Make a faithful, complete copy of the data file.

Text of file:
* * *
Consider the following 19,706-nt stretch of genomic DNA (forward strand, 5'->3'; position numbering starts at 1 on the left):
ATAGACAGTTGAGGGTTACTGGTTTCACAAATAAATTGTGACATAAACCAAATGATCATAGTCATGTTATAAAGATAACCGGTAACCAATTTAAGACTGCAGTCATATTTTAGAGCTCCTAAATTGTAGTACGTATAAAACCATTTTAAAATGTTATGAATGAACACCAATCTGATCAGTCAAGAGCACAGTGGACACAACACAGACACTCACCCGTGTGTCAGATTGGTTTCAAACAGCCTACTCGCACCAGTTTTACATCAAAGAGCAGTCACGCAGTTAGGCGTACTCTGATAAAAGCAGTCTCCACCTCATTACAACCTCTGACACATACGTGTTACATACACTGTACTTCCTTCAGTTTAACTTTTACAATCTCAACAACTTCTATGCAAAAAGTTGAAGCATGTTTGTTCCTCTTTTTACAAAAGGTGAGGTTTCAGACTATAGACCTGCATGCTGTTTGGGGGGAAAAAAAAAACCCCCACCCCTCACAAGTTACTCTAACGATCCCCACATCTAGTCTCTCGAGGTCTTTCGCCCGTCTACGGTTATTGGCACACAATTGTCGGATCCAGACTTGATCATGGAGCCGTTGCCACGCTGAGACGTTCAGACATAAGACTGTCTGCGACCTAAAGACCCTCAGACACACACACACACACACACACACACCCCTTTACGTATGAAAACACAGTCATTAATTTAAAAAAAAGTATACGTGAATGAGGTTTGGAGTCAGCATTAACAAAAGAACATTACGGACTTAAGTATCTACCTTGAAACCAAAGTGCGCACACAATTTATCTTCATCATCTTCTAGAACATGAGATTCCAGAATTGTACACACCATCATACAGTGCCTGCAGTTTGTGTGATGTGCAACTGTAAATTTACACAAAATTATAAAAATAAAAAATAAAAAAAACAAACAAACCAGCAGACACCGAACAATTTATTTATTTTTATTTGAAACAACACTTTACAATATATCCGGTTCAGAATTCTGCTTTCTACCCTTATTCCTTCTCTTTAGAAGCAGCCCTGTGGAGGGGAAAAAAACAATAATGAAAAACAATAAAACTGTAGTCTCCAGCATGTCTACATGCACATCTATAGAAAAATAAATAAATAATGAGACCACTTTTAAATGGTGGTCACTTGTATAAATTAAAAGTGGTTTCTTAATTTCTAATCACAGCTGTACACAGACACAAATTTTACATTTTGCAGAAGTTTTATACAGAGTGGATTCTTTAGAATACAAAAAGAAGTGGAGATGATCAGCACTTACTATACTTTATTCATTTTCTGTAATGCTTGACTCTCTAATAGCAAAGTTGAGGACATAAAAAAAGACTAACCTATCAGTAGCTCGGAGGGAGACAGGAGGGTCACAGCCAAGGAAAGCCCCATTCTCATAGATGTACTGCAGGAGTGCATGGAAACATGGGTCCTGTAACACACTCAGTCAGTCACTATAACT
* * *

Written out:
Consider the following 19,706-nt stretch of genomic DNA (forward strand, 5'->3'; position numbering starts at 1 on the left):
ATAGACAGTTGAGGGTTACTGGTTTCACAAATAAATTGTGACATAAACCAAATGATCATAGTCATGTTATAAAGATAACCGGTAACCAATTTAAGACTGCAGTCATATTTTAGAGCTCCTAAATTGTAGTACGTATAAAACCATTTTAAAATGTTATGAATGAACACCAATCTGATCAGTCAAGAGCACAGTGGACACAACACAGACACTCACCCGTGTGTCAGATTGGTTTCAAACAGCCTACTCGCACCAGTTTTACATCAAAGAGCAGTCACGCAGTTAGGCGTACTCTGATAAAAGCAGTCTCCACCTCATTACAACCTCTGACACATACGTGTTACATACACTGTACTTCCTTCAGTTTAACTTTTACAATCTCAACAACTTCTATGCAAAAAGTTGAAGCATGTTTGTTCCTCTTTTTACAAAAGGTGAGGTTTCAGACTATAGACCTGCATGCTGTTTGGGGGGAAAAAAAAAACCCCCACCCCTCACAAGTTACTCTAACGATCCCCACATCTAGTCTCTCGAGGTCTTTCGCCCGTCTACGGTTATTGGCACACAATTGTCGGATCCAGACTTGATCATGGAGCCGTTGCCACGCTGAGACGTTCAGACATAAGACTGTCTGCGACCTAAAGACCCTCAGACACACACACACACACACACACACACCCCTTTACGTATGAAAACACAGTCATTAATTTAAAAAAAAGTATACGTGAATGAGGTTTGGAGTCAGCATTAACAAAAGAACATTACGGACTTAAGTATCTACCTTGAAACCAAAGTGCGCACACAATTTATCTTCATCATCTTCTAGAACATGAGATTCCAGAATTGTACACACCATCATACAGTGCCTGCAGTTTGTGTGATGTGCAACTGTAAATTTACACAAAATTATAAAAATAAAAAATAAAAAAAACAAACAAACCAGCAGACACCGAACAATTTATTTATTTTTATTTGAAACAACACTTTACAATATATCCGGTTCAGAATTCTGCTTTCTACCCTTATTCCTTCTCTTTAGAAGCAGCCCTGTGGAGGGGAAAAAAACAATAATGAAAAACAATAAAACTGTAGTCTCCAGCATGTCTACATGCACATCTATAGAAAAATAAATAAATAATGAGACCACTTTTAAATGGTGGTCACTTGTATAAATTAAAAGTGGTTTCTTAATTTCTAATCACAGCTGTACACAGACACAAATTTTACATTTTGCAGAAGTTTTATACAGAGTGGATTCTTTAGAATACAAAAAGAAGTGGAGATGATCAGCACTTACTATACTTTATTCATTTTCTGTAATGCTTGACTCTCTAATAGCAAAGTTGAGGACATAAAAAAAGACTAACCTATCAGTAGCTCGGAGGGAGACAGGAGGGTCACAGCCAAGGAAAGCCCCATTCTCATAGATGTACTGCAGGAGTGCATGGAAACATGGGTCCTGTAACACACTCAGTCAGTCACTATAACT